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A Very Strange Hobby

Micheal Petrillo

Or Least the Children Remind Us

You may remember that I have a somewhat unusual hobby.  Perhaps you don’t remember – a sure sign of old age setting in.  Yes, I admit I still actively pursue this hobby, although I did take a long, long break away from it.  What I am referring to, of course is painting golf balls.  I actually started painting golf balls in high school.  It took a recent visit back to Camp Hill, a little reminiscing, and a request from very good friend to make me remember how it all began.

At a recent get-together, we talked about painting golf balls.  I mentioned that I had stopped painting for a few years, but that my daughters requested a golf ball each, so I made them each 2 golf balls.  Then I asked Ben Myers, “If you could have a painted golf ball, what would you want?”  Ben immediately replied, “I don’t know, the world?”  An excellent choice, so I promised to paint the world on a golf ball for him.  I then asked Zuzu Myers the same question.  She replied, “I don’t know, something...something significant in your life.”  A most challenging request, so I promised to make such a golf ball for her.  When I sat down to think about significant events, I tried to list what could be put on a golf ball.  Of course anything you could imagine could be rendered on a golf ball, so I thought maybe a collage of significant events –

But what?  Which ones?  Logos, cartoons? A corn stalk? A green Torino? Ice skates? Hockey stick? The star in the Lutheran Church Steeple?  The possibilities were endless, and the surface of a golf ball is not endless.  I know what you are thinking, how could you assign significance to all these events: weren’t they just ordinary days in the life of a high school teenager?  Call me crazy (you don’t really have to do it, it’s just an expression) but I feel that all these events and more have made a significant contribution to the person I have become.

So how do we satisfy Zuzu’s request?  What golf ball could be a significant event?  The more I thought about it, the more difficult the assignment became.  I rejected literally dozens of designs.  I went back through all of the patterns I drew up and saved.  I keep a list of every golf ball painted, and what happened to them.  I reviewed my list and checked it twice.

After much soul searching, I came upon the solution (Engineers are trained to find a solution, even to esoteric problems).  The context of Zuzu’s request was in the stories we wrote for the Reunion (see Summit Lawn, The).  Zuzu wanted a golf ball that tells a story.  More specifically a story of our High School antics.  Memories locked in the deep dark subconscious mind (probably better off not told?).  Once I hit upon this angle, the answer was fairly easy.  There are only 2 golf balls that could adequately tell a story, or a story significant enough to meet Zuzu’s challenge.  Both of these golf balls are still in my personal collection (the collection numbers about 30 – 35).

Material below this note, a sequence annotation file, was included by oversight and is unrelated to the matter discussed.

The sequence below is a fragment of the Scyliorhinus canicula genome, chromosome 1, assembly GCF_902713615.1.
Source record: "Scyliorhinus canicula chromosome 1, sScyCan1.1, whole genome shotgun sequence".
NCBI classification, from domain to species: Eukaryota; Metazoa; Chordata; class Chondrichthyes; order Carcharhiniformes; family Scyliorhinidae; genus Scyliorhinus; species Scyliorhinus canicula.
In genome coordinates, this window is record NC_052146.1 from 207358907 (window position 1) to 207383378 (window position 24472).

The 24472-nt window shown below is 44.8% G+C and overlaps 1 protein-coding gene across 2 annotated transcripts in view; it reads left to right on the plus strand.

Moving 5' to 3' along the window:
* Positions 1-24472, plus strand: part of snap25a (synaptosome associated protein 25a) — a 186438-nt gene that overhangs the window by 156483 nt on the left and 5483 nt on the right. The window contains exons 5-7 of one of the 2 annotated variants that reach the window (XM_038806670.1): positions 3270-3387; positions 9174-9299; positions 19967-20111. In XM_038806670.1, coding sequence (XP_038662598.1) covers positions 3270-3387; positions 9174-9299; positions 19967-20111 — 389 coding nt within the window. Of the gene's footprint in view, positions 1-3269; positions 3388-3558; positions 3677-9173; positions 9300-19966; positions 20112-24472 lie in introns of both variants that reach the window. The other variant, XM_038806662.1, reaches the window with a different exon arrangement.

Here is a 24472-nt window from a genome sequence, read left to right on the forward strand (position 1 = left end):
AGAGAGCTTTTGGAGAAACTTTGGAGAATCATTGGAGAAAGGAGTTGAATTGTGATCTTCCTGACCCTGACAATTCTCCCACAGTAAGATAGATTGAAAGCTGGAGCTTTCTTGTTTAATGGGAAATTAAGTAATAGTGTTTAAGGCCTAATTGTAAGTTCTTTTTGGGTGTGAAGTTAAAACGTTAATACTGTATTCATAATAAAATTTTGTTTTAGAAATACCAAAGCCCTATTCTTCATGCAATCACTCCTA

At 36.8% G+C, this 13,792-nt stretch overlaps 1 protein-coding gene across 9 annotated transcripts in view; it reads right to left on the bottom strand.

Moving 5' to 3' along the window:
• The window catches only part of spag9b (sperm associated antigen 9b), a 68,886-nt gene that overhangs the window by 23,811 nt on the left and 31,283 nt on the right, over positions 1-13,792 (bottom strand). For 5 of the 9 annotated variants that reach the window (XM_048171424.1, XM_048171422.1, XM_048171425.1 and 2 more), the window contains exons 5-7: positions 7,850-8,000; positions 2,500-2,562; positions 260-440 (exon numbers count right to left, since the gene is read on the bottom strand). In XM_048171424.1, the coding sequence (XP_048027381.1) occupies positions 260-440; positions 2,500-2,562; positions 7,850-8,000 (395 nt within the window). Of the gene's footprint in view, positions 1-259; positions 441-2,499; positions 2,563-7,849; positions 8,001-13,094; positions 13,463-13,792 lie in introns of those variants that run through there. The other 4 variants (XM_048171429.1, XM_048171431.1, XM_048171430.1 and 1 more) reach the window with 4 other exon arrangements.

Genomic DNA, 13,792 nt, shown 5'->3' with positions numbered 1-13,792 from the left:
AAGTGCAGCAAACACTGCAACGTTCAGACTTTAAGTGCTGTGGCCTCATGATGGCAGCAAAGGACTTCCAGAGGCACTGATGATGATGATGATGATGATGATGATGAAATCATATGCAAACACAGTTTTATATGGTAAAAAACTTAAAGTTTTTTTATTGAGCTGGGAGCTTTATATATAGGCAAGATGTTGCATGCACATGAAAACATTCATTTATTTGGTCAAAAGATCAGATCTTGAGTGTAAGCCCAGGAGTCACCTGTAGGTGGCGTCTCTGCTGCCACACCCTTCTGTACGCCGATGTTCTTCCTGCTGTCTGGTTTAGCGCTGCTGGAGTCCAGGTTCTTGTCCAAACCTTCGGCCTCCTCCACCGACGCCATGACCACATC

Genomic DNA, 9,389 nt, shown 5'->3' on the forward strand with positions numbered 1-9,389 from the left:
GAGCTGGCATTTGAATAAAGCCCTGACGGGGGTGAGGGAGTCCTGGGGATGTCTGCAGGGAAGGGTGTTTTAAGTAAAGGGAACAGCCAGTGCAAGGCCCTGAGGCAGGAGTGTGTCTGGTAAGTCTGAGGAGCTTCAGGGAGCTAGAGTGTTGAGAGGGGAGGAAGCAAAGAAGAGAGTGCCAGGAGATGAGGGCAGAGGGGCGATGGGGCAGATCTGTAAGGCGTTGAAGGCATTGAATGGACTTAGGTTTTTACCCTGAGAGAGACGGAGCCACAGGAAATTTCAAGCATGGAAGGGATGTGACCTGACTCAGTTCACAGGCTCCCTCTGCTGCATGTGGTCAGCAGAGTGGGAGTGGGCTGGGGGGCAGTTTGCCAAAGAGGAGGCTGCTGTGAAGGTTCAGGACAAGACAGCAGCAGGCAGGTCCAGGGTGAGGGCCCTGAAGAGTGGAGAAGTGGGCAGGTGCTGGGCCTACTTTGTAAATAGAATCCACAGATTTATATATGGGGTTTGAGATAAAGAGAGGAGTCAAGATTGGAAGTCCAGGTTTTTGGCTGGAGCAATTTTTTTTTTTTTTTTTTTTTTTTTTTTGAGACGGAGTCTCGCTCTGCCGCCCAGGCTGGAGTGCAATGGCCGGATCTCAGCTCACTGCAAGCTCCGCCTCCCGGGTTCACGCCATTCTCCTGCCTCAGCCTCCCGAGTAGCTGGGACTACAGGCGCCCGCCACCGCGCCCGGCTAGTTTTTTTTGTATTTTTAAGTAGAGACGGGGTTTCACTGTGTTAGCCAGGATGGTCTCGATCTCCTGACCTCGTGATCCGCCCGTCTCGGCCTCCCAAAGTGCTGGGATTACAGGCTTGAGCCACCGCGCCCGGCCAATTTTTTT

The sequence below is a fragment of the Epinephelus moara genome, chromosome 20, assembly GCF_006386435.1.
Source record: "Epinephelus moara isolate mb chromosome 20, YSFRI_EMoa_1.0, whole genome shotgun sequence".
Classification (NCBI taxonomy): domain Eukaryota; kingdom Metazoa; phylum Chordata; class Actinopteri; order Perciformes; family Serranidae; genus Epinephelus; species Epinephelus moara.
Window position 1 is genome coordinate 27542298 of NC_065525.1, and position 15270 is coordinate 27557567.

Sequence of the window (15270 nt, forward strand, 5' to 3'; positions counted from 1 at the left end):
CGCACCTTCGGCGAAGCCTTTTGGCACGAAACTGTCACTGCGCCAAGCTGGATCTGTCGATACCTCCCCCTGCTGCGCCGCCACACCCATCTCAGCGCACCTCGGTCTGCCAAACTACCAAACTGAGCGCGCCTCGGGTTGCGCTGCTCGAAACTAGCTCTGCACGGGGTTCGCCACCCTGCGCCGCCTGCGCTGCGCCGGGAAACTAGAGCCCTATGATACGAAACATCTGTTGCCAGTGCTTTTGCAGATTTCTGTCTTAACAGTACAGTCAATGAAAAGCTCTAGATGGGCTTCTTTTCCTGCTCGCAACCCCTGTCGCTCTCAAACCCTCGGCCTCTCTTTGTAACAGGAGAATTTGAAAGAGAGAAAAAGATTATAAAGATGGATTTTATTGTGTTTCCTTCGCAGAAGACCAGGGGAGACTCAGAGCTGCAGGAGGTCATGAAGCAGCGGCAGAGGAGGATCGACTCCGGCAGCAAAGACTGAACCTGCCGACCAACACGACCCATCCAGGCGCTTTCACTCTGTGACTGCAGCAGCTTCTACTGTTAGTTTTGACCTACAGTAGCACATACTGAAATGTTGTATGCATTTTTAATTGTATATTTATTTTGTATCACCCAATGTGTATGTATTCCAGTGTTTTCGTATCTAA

The golf ball I selected is the very first golf ball I ever painted.  What can better tell a story than the one that started the crazy hobby?  I located the golf ball and packed it away to give to Zuzu the next time we met.  Of course I had to tell the story while presenting the prize.  The story goes something like this:  When in the course of human events it becomes necessary for one nation to...wait, wrong story...

I walked to school every day.  My path took me diagonally across Fiala fields, past both ball diamonds, and across the football practice field, and the upper half of the girls field hockey field.  Back in those days, people would hit golf balls in the field and either leave them, or lose them.  I found 1 or more golf balls every day and would put them in my pocket.  At school, I would usually show my find to anyone who would pay attention to me (all 4 of them, in a class of 158). 

One day Steve Bange commented that it looked like a “little pool ball,” if I would put a circle around the number and make it the color a pool ball is.  We happened to be looking at the number “8” golf ball, a very rare number, and a rare find.  Steve’s suggestion got me thinking about pool balls, and that night I took model paint, drew a circle around the number 8 and painted it to look just like the 8-ball in pool.  When I showed to Steve and the other 3 people, it was a great success!  I immediately started painting the complete set 1 through 15.  At some point in the process I tried a cartoon character, and found out two things:  I was really good at cartoon characters; and there was literally no limit to what I could hand paint onto a golf ball.

To date I have made over 250 golf balls, the vast majority of which I have given away.  It took Zuzu’s request to help me remember the beginning.  I am curious to see what the next 250 will look like.

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